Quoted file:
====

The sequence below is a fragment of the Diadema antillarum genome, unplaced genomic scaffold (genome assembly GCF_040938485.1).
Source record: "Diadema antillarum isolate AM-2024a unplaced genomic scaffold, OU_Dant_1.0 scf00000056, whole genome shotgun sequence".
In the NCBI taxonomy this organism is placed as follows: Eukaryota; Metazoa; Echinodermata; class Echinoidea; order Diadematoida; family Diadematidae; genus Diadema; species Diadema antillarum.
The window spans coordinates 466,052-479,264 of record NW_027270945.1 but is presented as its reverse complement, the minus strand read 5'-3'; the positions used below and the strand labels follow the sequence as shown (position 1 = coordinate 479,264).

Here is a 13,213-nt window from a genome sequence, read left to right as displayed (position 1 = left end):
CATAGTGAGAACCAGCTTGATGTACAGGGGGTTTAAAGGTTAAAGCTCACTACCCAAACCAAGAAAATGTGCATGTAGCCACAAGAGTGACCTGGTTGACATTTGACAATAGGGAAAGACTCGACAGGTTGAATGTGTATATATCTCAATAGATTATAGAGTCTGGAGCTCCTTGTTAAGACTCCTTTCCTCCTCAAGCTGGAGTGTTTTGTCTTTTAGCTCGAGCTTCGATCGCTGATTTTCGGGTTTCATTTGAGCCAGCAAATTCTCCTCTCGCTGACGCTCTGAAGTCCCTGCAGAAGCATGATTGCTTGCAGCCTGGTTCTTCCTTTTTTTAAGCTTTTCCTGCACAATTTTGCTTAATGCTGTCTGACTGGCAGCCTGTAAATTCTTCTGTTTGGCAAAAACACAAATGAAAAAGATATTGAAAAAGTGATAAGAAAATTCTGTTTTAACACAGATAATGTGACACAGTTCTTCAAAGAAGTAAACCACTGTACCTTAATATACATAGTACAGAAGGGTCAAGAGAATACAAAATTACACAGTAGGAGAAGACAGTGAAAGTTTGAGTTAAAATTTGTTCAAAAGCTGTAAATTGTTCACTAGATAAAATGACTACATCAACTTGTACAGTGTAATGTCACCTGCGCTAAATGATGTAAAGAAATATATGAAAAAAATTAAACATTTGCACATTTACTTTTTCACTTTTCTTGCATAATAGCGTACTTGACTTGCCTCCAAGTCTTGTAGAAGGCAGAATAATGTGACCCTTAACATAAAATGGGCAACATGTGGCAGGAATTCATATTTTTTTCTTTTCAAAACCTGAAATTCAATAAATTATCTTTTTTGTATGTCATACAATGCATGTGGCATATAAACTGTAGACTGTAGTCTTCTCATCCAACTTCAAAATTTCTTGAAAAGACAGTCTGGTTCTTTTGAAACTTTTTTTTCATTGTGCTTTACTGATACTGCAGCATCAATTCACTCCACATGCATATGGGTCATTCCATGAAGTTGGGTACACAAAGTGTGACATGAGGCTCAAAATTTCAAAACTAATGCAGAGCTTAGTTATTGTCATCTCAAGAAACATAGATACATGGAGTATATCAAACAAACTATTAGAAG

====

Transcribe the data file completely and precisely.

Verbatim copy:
The sequence below is a fragment of the Diadema antillarum genome, unplaced genomic scaffold (genome assembly GCF_040938485.1).
Source record: "Diadema antillarum isolate AM-2024a unplaced genomic scaffold, OU_Dant_1.0 scf00000056, whole genome shotgun sequence".
In the NCBI taxonomy this organism is placed as follows: Eukaryota; Metazoa; Echinodermata; class Echinoidea; order Diadematoida; family Diadematidae; genus Diadema; species Diadema antillarum.
The window spans coordinates 466,052-479,264 of record NW_027270945.1 but is presented as its reverse complement, the minus strand read 5'-3'; the positions used below and the strand labels follow the sequence as shown (position 1 = coordinate 479,264).

Here is a 13,213-nt window from a genome sequence, read left to right as displayed (position 1 = left end):
CATAGTGAGAACCAGCTTGATGTACAGGGGGTTTAAAGGTTAAAGCTCACTACCCAAACCAAGAAAATGTGCATGTAGCCACAAGAGTGACCTGGTTGACATTTGACAATAGGGAAAGACTCGACAGGTTGAATGTGTATATATCTCAATAGATTATAGAGTCTGGAGCTCCTTGTTAAGACTCCTTTCCTCCTCAAGCTGGAGTGTTTTGTCTTTTAGCTCGAGCTTCGATCGCTGATTTTCGGGTTTCATTTGAGCCAGCAAATTCTCCTCTCGCTGACGCTCTGAAGTCCCTGCAGAAGCATGATTGCTTGCAGCCTGGTTCTTCCTTTTTTTAAGCTTTTCCTGCACAATTTTGCTTAATGCTGTCTGACTGGCAGCCTGTAAATTCTTCTGTTTGGCAAAAACACAAATGAAAAAGATATTGAAAAAGTGATAAGAAAATTCTGTTTTAACACAGATAATGTGACACAGTTCTTCAAAGAAGTAAACCACTGTACCTTAATATACATAGTACAGAAGGGTCAAGAGAATACAAAATTACACAGTAGGAGAAGACAGTGAAAGTTTGAGTTAAAATTTGTTCAAAAGCTGTAAATTGTTCACTAGATAAAATGACTACATCAACTTGTACAGTGTAATGTCACCTGCGCTAAATGATGTAAAGAAATATATGAAAAAAATTAAACATTTGCACATTTACTTTTTCACTTTTCTTGCATAATAGCGTACTTGACTTGCCTCCAAGTCTTGTAGAAGGCAGAATAATGTGACCCTTAACATAAAATGGGCAACATGTGGCAGGAATTCATATTTTTTTCTTTTCAAAACCTGAAATTCAATAAATTATCTTTTTTGTATGTCATACAATGCATGTGGCATATAAACTGTAGACTGTAGTCTTCTCATCCAACTTCAAAATTTCTTGAAAAGACAGTCTGGTTCTTTTGAAACTTTTTTTTCATTGTGCTTTACTGATACTGCAGCATCAATTCACTCCACATGCATATGGGTCATTCCATGAAGTTGGGTACACAAAGTGTGACATGAGGCTCAAAATTTCAAAACTAATGCAGAGCTTAGTTATTGTCATCTCAAGAAACATAGATACATGGAGTATATCAAACAAACTATTAGAAG